By Jeff Capellini
NEW YORK (CBSNewYork) — There’s something to be said about how the Jets are approaching their quarterback situation.
It’s very commendable.
For the first time in a very long time they are showing conviction. They are sticking to a plan. They have inserted contingencies in case it goes awry, but their vision of what they would like to see at the position is crystal clear.
The Jets haven’t been this prepared for the unknown in some time, which is why they’ll likely be all right no matter what happens.
In a best-case scenario, Geno Smith takes a big leap forward during his sophomore season. There have already been several encouraging signs that the wide-eyed rookie from a year ago will handle himself like a more seasoned pro this time around. He said Thursday the game is slowing down out there, a telling statement in that, when coupled with Rex Ryan’s declaration that Smith knows the offense upside-down and backwards, it screams that Geno believes he is already a more confident and cerebral quarterback than he was at any point last season.
Smith feels at ease because the Jets have gone out of their way to make him feel comfortable, but in a manner that in no way can be mistaken for coddling, something Mark Sanchez was afforded at basically every juncture of his five seasons with the Jets — and to his detriment, I might add.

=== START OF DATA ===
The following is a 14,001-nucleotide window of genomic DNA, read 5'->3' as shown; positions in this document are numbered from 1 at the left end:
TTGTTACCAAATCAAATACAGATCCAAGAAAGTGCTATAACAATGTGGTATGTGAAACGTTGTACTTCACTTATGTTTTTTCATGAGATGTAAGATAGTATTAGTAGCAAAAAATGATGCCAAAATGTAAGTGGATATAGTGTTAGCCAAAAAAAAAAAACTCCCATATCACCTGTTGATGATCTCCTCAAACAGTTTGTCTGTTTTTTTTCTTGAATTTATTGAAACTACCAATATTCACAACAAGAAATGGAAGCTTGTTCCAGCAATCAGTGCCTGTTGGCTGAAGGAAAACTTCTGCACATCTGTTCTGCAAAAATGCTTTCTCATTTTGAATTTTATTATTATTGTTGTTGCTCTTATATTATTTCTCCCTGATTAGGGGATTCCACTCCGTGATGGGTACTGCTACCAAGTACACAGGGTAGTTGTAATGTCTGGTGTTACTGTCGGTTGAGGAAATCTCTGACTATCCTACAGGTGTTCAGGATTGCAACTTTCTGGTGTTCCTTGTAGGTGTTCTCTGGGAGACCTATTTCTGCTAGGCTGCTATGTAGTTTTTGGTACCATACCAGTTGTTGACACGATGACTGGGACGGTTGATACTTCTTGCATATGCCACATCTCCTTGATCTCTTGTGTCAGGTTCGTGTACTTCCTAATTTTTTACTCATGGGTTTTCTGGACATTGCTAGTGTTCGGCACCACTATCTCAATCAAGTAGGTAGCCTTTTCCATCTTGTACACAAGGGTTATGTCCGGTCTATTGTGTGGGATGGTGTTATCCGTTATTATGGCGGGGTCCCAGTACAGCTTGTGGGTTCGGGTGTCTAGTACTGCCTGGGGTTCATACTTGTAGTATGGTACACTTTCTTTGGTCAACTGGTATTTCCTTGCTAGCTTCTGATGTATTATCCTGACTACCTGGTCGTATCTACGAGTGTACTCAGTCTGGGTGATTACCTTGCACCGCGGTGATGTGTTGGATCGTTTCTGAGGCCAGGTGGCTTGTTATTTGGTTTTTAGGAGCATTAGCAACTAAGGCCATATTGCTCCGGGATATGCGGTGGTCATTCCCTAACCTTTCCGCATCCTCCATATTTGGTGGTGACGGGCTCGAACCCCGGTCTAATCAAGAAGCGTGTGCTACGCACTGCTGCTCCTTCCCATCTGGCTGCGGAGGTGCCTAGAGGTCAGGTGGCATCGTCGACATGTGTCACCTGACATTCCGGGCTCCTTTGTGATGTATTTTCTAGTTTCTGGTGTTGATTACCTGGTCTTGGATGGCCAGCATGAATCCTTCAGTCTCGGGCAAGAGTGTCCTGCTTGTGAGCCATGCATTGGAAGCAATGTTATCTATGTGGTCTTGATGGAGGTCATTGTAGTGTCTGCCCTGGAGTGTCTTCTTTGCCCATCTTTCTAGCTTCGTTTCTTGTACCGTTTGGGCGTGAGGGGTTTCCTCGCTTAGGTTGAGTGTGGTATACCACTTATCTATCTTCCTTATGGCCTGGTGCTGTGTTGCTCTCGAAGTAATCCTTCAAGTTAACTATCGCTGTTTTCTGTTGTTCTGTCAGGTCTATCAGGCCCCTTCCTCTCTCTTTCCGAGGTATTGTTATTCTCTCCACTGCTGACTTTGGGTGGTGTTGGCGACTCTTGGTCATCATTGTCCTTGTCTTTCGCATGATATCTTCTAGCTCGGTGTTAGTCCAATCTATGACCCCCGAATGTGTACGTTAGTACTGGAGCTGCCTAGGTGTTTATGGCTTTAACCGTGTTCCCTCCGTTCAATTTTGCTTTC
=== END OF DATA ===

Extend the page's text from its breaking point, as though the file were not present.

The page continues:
Michael Vick is really not a threat to Smith, nor is he the savior that will help Rex keep his job, and it’s not because he’s not talented or doesn’t have a resume that suggests he’s had a very solid career. He’s the Jets’ insurance policy but only on a limited basis. He knows this offense for the most part but will continue to only get 25 percent of the reps with the first team. Does that sound like someone who is honestly competing for anything? Does it sound like someone Ryan actively enlisted to help him turn his sixth year into a seventh?
Rex isn’t stupid. He knows sticking with Smith is a risk, but if the second-year signal-caller becomes the man, he guarantees the coach many more years. Vick, for all of his ability, can play out of his mind this season, but he won’t be around long enough to impact whether Rex is here three or four years from now.